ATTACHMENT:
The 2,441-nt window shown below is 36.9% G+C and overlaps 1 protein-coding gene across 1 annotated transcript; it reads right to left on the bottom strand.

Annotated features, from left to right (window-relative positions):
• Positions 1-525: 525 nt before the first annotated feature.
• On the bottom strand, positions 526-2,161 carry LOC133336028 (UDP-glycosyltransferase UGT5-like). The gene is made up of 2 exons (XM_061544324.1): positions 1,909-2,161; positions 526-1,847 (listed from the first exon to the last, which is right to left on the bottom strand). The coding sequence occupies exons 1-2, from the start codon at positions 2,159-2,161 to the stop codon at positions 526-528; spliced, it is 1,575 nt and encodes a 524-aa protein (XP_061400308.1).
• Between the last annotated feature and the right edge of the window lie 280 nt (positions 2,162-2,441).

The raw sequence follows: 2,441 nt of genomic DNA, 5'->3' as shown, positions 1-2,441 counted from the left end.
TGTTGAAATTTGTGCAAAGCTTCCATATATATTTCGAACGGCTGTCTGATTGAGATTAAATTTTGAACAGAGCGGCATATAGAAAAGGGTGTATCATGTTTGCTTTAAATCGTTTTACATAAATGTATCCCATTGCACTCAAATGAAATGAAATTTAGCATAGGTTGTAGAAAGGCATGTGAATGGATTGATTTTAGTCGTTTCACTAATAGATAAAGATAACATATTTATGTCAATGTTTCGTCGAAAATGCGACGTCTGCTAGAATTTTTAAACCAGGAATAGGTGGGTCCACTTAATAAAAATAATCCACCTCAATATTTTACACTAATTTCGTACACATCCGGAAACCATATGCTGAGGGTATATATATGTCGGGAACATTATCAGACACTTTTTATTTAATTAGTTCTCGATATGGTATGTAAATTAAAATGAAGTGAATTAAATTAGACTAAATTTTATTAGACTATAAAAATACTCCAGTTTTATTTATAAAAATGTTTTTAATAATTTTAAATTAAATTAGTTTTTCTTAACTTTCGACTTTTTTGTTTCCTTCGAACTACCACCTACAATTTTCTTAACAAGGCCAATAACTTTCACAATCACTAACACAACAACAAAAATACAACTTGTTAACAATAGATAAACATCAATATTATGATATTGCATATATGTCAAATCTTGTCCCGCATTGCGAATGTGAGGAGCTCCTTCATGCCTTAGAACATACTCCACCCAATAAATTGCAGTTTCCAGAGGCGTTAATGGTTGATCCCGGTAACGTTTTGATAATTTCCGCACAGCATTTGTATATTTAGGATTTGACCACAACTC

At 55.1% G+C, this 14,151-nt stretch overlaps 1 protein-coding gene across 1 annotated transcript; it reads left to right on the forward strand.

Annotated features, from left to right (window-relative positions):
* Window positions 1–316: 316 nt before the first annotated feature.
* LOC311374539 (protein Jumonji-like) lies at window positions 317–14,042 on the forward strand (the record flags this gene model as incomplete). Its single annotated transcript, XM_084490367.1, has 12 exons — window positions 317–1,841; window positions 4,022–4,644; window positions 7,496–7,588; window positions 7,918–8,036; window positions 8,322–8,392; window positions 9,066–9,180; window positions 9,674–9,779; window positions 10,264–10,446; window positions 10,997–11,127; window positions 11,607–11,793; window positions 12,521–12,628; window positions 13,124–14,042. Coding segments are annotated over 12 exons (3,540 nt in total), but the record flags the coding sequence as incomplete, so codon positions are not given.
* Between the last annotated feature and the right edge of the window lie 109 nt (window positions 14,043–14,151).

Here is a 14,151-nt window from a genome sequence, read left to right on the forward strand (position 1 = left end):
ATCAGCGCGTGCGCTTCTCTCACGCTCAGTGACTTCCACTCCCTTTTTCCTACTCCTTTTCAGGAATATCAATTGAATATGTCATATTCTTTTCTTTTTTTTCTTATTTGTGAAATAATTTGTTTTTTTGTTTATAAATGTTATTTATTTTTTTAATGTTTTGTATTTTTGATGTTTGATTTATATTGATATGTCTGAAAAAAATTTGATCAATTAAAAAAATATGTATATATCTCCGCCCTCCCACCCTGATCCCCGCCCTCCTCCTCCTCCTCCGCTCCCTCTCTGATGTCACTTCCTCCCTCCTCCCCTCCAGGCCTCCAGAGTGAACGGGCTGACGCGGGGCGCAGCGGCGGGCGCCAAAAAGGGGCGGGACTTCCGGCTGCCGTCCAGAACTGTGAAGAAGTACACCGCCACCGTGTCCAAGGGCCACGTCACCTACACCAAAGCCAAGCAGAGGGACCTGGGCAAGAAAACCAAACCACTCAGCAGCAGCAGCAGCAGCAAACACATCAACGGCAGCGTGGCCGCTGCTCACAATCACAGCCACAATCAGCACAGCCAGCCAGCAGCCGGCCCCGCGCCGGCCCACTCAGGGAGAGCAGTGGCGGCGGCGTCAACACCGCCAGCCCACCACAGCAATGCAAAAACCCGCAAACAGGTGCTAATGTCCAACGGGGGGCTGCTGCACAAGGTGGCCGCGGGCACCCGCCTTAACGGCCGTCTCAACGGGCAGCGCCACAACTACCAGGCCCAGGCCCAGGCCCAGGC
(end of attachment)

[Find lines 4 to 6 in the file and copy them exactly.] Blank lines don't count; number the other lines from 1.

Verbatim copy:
• On the bottom strand, positions 526-2,161 carry LOC133336028 (UDP-glycosyltransferase UGT5-like). The gene is made up of 2 exons (XM_061544324.1): positions 1,909-2,161; positions 526-1,847 (listed from the first exon to the last, which is right to left on the bottom strand). The coding sequence occupies exons 1-2, from the start codon at positions 2,159-2,161 to the stop codon at positions 526-528; spliced, it is 1,575 nt and encodes a 524-aa protein (XP_061400308.1).
• Between the last annotated feature and the right edge of the window lie 280 nt (positions 2,162-2,441).

The raw sequence follows: 2,441 nt of genomic DNA, 5'->3' as shown, positions 1-2,441 counted from the left end.